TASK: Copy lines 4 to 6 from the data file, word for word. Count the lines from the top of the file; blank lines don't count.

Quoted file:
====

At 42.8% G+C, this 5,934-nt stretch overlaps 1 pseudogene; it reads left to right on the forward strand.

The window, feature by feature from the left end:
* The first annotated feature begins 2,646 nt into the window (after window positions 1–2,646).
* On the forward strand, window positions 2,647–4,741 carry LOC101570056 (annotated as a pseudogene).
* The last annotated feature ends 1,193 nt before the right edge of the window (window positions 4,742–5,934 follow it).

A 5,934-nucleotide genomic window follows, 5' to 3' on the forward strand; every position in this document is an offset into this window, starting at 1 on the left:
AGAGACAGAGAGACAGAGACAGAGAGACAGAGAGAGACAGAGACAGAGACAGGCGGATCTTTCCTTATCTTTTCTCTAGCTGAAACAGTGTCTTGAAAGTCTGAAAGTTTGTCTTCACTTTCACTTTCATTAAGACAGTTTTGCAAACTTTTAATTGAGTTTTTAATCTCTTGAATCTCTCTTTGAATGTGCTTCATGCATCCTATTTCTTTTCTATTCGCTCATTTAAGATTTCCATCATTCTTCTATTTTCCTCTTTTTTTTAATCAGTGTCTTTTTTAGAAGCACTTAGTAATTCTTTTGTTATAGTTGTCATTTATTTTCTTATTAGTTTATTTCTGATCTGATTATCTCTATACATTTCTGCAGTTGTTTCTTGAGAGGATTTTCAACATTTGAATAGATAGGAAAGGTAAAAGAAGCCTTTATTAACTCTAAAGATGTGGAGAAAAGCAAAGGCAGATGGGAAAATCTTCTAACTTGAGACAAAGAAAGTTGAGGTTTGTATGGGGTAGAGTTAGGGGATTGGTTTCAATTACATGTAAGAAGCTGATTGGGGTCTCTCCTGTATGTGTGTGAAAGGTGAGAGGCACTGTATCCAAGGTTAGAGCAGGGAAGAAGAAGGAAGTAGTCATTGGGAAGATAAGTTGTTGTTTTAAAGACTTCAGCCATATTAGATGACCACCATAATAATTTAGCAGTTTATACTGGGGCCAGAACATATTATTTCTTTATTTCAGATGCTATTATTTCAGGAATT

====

* On the forward strand, window positions 2,647–4,741 carry LOC101570056 (annotated as a pseudogene).
* The last annotated feature ends 1,193 nt before the right edge of the window (window positions 4,742–5,934 follow it).

A 5,934-nucleotide genomic window follows, 5' to 3' on the forward strand; every position in this document is an offset into this window, starting at 1 on the left: